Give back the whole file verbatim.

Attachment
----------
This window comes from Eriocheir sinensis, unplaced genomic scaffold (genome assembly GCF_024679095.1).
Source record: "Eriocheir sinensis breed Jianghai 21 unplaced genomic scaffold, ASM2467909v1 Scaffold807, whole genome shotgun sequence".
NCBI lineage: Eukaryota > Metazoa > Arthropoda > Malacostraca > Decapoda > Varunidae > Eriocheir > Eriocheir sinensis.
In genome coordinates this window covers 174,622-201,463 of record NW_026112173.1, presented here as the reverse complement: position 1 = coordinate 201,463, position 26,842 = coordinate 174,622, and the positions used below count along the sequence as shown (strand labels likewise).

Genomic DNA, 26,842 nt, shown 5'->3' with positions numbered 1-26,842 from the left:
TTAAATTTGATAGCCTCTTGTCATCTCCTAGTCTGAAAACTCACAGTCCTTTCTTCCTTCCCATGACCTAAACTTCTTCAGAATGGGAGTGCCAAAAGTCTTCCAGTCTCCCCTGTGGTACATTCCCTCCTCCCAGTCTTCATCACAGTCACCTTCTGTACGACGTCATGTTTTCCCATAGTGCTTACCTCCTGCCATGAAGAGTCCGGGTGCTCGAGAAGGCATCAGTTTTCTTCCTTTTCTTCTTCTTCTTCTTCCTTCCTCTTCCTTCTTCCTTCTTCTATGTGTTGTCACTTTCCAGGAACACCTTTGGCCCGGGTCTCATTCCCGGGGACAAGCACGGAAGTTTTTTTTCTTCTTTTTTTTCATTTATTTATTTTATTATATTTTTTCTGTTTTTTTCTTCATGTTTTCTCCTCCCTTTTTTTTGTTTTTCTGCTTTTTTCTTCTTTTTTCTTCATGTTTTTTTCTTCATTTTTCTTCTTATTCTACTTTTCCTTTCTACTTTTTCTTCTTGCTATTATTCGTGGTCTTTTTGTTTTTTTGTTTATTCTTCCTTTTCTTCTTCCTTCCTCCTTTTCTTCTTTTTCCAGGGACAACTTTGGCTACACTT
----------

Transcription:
This window comes from Eriocheir sinensis, unplaced genomic scaffold (genome assembly GCF_024679095.1).
Source record: "Eriocheir sinensis breed Jianghai 21 unplaced genomic scaffold, ASM2467909v1 Scaffold807, whole genome shotgun sequence".
NCBI lineage: Eukaryota > Metazoa > Arthropoda > Malacostraca > Decapoda > Varunidae > Eriocheir > Eriocheir sinensis.
In genome coordinates this window covers 174,622-201,463 of record NW_026112173.1, presented here as the reverse complement: position 1 = coordinate 201,463, position 26,842 = coordinate 174,622, and the positions used below count along the sequence as shown (strand labels likewise).

Genomic DNA, 26,842 nt, shown 5'->3' with positions numbered 1-26,842 from the left:
TTAAATTTGATAGCCTCTTGTCATCTCCTAGTCTGAAAACTCACAGTCCTTTCTTCCTTCCCATGACCTAAACTTCTTCAGAATGGGAGTGCCAAAAGTCTTCCAGTCTCCCCTGTGGTACATTCCCTCCTCCCAGTCTTCATCACAGTCACCTTCTGTACGACGTCATGTTTTCCCATAGTGCTTACCTCCTGCCATGAAGAGTCCGGGTGCTCGAGAAGGCATCAGTTTTCTTCCTTTTCTTCTTCTTCTTCTTCCTTCCTCTTCCTTCTTCCTTCTTCTATGTGTTGTCACTTTCCAGGAACACCTTTGGCCCGGGTCTCATTCCCGGGGACAAGCACGGAAGTTTTTTTTCTTCTTTTTTTTCATTTATTTATTTTATTATATTTTTTCTGTTTTTTTCTTCATGTTTTCTCCTCCCTTTTTTTTGTTTTTCTGCTTTTTTCTTCTTTTTTCTTCATGTTTTTTTCTTCATTTTTCTTCTTATTCTACTTTTCCTTTCTACTTTTTCTTCTTGCTATTATTCGTGGTCTTTTTGTTTTTTTGTTTATTCTTCCTTTTCTTCTTCCTTCCTCCTTTTCTTCTTTTTCCAGGGACAACTTTGGCTACACTT